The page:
Strange Result of Error Calculation

  • #1

Homework Statement



We conducted an experiment on the bending of X-Rays in crystals and determined the [tex]K_{\alpha},K_{\beta}[/tex] lines of the first order and the corresponding wavelenghts of the radiation by means of the Bragg equation. We used a NaCl crystal with a d=283 pm. We determined the error of theta to be 0.3 degrees. Our two wavelenghts for the two lines were then 64 and 72 pm respectively. Inserting the respective values into the second equation given under (2) to obtain the errors, results in strange high errors, such as 100 pm.

Homework Equations



[tex]\lambda=\frac{2d \cdot \sin(\theta)}{n}[/tex]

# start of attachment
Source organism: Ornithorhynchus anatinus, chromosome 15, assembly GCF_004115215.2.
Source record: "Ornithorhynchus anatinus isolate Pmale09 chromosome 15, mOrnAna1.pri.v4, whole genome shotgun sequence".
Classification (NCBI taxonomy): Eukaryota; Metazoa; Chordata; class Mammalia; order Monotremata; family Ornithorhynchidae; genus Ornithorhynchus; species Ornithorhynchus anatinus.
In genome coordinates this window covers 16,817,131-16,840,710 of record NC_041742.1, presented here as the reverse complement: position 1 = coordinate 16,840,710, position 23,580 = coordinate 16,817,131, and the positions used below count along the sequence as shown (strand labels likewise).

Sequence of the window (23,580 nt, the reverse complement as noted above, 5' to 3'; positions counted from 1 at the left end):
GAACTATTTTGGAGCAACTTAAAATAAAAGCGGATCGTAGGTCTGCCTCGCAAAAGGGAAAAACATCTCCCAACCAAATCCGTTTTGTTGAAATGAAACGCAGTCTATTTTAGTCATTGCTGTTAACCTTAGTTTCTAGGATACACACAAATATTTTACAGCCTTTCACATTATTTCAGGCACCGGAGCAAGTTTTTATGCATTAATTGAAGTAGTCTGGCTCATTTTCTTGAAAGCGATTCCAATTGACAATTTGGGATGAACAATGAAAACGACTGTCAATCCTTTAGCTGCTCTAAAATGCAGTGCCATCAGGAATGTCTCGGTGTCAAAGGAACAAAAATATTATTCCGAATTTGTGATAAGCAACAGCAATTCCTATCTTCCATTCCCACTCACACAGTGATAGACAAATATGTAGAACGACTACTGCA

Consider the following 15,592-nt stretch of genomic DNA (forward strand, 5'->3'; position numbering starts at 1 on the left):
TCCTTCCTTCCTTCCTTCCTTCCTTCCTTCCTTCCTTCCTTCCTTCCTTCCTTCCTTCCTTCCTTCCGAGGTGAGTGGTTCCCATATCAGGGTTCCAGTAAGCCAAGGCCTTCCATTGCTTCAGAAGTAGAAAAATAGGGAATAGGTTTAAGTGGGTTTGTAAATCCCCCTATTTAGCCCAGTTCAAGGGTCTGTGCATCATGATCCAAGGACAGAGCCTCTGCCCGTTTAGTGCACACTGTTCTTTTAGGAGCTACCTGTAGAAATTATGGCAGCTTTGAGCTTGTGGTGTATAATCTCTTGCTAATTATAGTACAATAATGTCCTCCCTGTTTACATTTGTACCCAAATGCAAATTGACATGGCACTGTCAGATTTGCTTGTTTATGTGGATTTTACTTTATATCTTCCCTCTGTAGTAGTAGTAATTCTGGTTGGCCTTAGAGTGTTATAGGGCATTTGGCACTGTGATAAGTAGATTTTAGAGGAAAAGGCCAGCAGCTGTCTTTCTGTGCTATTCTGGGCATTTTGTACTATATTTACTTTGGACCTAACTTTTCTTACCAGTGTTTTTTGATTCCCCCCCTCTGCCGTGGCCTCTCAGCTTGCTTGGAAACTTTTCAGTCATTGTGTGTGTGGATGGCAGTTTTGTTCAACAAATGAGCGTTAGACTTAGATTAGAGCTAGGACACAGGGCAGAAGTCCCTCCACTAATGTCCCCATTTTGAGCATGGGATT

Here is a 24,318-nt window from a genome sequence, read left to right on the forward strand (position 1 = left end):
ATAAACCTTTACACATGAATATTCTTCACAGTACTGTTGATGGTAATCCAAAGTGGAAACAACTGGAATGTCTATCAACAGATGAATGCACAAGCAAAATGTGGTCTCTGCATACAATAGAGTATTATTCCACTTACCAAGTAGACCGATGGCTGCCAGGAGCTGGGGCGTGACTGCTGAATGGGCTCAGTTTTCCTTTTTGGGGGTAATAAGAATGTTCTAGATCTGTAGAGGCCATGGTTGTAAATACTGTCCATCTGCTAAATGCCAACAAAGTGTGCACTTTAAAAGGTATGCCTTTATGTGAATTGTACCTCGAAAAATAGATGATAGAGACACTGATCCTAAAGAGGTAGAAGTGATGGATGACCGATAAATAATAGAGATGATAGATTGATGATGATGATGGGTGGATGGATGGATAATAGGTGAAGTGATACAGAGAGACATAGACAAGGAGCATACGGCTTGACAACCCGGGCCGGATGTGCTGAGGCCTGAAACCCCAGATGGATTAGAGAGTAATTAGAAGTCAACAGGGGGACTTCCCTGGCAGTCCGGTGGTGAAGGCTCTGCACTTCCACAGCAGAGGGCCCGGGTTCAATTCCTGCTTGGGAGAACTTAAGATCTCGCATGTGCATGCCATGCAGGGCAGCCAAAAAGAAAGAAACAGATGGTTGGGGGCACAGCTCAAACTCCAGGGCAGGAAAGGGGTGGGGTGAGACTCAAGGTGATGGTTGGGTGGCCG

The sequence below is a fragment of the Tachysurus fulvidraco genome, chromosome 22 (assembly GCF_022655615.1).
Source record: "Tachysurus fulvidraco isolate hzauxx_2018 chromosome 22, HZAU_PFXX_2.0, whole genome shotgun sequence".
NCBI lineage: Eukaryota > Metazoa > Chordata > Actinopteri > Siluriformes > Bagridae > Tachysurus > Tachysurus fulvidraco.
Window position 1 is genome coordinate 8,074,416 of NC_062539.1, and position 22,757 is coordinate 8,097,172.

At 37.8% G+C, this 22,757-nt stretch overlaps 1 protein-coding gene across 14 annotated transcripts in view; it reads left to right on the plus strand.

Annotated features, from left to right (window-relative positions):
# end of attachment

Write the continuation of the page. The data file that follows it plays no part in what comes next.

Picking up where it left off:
[tex]\delta\lambda=\frac{2d \cdot \cos(\theta)}{n} \cdot d\theta[/tex]

The Attempt at a Solution


Comparison with a similar lab report (where the wavelenghts were 72 pm and the error of theta 0.2 degrees) showed that when I inserted their values, I also obtained errors of about 100 pm instead of the 1 pm they had obtained as a result. I cannot understand why using the same formula with the same variables gives numbers which deviate by a factor of 100.
 

Answers and Replies

  • #2
fzero
Science Advisor
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Have you converted [tex]\delta\theta[/tex] to radians?
 
  • #3
I now did and now I calculated the new [tex]\delta\theta=5.24~mrad[/tex]. With that I get [tex]\delta\lambda=2.9~pm[/tex]. Thanks!
 

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